Hargrove adds that there is also a greater reliance on brokers to assist companies with a broader range of decisions, calling upon their experience and local market knowledge of how other firms are addressing hybrid workspace challenges, including HR-related issues such as work culture and long-term business planning. “And most small to midsize companies are really looking to the real estate broker to help them navigate (physical office design), so we’re finding that we’ve got to play that role a lot more than we have in the past.”
With the complexity of the hybrid workplace leasing environment, Sultenfuss says his firm has retained a third-party workplace advisor, CRUX, to help his clients better assess their workplace needs and to determine how that translates into workplace design.
“What we’ve seen most recently is that clients are unsure, and they’re failing to make decisions around what their new way of working really looks like post-pandemic,” adds David George, an Affiliate Member of SIOR and CEO of CRUX Workplace. “What we’re looking at are businesses that had been established pre-pandemic, who have a C-suite of people who have had a success system—a way they’ve always done things,” says George. “That’s what they’re familiar with and that’s what they want to get back to—because that’s how they were successful in the first place. But to change their success system is unnerving to them and a risky decision, which is why they’re not making decisions very quickly at the moment.”
The firm helps companies get a better understanding of how their people actually work, how they can be most productive in a hybrid environment, and how that translates into their workplace design. CRUX then develops an “insight” report for brokers that helps companies make an informed decision on a lease or building purchase.
“Every company has a different need for their hybrid work model, and they help our clients find out not only how much space they need, but to understand why they need that space,” says Sultenfuss, who says that CRUX recently helped a client determine it could reduce its space from 80,000 to 30,000 square feet. He predicts that landlords—other than those with newer product—will be “hurting in the next couple of years, especially with these 2023, 2024 lease expirations. My advice to anybody with a lease coming up for renewal in the next couple of years is hire a broker and carefully evaluate the market.”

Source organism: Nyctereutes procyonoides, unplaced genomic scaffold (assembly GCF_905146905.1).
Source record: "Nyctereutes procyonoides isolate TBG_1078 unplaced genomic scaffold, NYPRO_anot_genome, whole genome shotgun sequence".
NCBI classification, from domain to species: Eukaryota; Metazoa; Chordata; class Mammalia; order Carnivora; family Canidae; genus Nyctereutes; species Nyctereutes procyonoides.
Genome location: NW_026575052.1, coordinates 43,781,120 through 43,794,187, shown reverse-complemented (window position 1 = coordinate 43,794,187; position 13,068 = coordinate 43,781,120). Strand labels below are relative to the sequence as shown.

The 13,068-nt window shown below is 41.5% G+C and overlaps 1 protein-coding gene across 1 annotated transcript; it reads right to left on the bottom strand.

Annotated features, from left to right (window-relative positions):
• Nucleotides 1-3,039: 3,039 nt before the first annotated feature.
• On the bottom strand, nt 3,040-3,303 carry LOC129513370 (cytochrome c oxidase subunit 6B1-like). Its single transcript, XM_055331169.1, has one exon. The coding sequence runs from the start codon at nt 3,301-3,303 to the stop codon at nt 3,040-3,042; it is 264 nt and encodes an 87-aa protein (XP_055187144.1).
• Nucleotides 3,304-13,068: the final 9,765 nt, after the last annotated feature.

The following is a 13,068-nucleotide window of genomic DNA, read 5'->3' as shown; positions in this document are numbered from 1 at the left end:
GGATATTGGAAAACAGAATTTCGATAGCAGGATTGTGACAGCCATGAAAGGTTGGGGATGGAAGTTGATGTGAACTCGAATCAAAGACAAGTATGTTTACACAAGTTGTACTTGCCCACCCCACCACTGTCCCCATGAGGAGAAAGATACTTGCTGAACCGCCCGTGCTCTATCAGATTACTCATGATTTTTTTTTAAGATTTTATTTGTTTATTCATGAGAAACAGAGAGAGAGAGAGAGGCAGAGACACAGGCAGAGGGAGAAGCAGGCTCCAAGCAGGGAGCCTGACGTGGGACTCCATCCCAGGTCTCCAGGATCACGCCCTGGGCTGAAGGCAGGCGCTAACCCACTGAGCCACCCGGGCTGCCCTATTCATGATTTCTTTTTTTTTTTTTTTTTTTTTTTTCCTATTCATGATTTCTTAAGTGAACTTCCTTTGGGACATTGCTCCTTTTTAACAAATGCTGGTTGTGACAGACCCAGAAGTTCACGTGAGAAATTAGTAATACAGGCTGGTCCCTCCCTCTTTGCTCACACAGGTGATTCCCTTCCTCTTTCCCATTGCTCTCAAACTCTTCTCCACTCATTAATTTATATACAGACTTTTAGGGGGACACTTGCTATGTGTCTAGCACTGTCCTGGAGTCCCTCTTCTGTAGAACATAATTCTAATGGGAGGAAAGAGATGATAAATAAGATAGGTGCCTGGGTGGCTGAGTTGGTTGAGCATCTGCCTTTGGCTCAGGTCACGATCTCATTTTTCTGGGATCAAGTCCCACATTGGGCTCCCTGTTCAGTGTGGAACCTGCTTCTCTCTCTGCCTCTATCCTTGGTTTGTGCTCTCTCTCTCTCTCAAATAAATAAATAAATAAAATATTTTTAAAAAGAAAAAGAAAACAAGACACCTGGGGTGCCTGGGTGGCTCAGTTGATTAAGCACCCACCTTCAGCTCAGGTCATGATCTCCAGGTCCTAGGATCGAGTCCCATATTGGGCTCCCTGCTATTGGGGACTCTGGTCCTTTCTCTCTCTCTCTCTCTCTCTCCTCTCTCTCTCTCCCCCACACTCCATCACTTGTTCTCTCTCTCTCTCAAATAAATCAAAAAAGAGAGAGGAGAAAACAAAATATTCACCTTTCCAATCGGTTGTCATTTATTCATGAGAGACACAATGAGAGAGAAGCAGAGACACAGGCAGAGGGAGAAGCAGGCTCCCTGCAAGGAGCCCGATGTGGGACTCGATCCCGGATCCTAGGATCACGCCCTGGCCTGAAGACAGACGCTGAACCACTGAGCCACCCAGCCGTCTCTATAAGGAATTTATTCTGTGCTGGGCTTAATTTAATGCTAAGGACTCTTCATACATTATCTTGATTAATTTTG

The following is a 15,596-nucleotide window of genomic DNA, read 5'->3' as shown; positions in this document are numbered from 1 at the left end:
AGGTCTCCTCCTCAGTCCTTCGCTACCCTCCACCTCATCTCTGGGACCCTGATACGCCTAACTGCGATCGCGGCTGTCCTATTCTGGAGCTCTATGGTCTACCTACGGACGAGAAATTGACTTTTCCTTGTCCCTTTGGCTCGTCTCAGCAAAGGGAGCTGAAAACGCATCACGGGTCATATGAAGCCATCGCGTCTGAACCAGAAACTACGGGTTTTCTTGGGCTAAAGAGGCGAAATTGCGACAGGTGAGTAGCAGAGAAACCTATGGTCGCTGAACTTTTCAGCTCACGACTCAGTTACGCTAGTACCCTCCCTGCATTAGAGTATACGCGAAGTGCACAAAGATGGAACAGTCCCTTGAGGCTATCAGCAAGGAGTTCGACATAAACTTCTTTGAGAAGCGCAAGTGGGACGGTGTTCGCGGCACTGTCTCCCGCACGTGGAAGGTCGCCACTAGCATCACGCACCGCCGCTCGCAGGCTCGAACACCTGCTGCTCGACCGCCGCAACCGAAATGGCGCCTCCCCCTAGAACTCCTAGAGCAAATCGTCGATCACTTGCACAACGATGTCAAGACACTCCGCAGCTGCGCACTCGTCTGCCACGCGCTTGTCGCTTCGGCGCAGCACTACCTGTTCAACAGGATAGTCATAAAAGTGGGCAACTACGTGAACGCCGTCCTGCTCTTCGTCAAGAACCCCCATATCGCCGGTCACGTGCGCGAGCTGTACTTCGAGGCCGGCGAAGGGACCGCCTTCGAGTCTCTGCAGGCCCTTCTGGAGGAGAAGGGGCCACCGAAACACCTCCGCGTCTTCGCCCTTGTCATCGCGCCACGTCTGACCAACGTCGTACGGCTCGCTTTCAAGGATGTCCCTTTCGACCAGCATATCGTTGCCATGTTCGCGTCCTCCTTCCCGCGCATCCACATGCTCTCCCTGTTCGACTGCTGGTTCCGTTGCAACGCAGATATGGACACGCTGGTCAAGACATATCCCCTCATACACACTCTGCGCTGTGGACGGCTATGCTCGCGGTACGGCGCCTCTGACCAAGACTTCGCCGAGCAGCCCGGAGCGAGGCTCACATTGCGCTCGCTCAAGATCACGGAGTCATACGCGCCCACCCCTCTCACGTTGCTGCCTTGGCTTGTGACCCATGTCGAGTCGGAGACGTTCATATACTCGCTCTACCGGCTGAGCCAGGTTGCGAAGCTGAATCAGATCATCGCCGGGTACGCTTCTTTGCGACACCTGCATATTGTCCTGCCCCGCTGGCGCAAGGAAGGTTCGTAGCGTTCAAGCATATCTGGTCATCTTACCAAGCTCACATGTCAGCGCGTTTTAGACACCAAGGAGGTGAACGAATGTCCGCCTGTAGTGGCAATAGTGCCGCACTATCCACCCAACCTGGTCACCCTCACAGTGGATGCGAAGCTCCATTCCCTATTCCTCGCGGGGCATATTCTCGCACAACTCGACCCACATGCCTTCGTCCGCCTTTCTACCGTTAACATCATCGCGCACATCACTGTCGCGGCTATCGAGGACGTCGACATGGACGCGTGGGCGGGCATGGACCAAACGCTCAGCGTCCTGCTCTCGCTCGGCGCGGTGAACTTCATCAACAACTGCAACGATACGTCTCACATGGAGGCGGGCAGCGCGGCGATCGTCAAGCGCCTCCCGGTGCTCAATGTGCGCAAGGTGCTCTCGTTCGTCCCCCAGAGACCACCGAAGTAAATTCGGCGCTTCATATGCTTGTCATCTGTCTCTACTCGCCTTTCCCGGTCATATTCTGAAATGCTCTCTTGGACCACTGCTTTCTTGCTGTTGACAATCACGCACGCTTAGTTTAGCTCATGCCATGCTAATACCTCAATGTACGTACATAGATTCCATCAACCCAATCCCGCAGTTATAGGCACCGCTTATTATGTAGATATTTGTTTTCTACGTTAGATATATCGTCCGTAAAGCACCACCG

INVESTMENT SALES MARKET FACES CHALLENGES
Leasing brokers aren’t the only ones facing challenging times in the current market. As office vacancy rates rise (17.6% nationally through Q3 2022, according to Newmark) and building valuations drop (down by 14% from the end of November 2021 to November 2022, according to the Green Street Commercial Property Price Index), investment sales are slowing.
Landon Williams, SIOR, senior vice president, Capital Markets at Cushman & Wakefield in Memphis, Tenn. says he had the best year of his career, but it was frontloaded through the first three quarters. “What we’re seeing now is a bit of paralysis in the market,” says Williams. “Many lenders are steering clear of office product right now. That’s not to say office deals aren’t happening, it’s just that the volume and interest level—from lenders to office asset investors—is quiet right now.”
Like Williams, Justin Fenn, SIOR, GSA office specialist at Marcus & Millichap in Columbus, Ohio, had his best year in transactional sales, but the current market conditions mean putting his entire skill set to work. He says the challenge for buyers seeking value is to find sellers who are realistic. “Sellers think it’s 2021 and buyers think it’s 2008,” jokes Fenn. “I’ve had to talk some sellers down from what their expectations are and show them the comps to see what properties are actually trading for.”
He says that the market has changed drastically since the boom years of late 2020 and 2021, where many brokers were essentially “order takers” for property sales, but he expects to find continued success in a challenging environment. “Now we’re back to a much cleaner market where investors really need brokers. They need our guidance and help to make these deals.”
Williams is optimistic as well, but expects that deal flow will not improve until later in the year. “I fully anticipate a quiet quarter or two in the beginning of 2023, but as soon as the Fed signals that they’re done raising rates, I predict that we’ll see a flurry of activity.”
This article was sponsored by the SIOR Foundation - Promoting and sponsoring initiatives that educate, enhance, and expand the commercial real estate community. The SIOR Foundation is a 501(c)(3) not-forprofit organization. All contributions are tax deductible to the extent of the law.
Justin Fenn, SIOR
Bo Hargrove, SIOR
Matt Sultenfuss, SIOR
Landon Williams, SIOR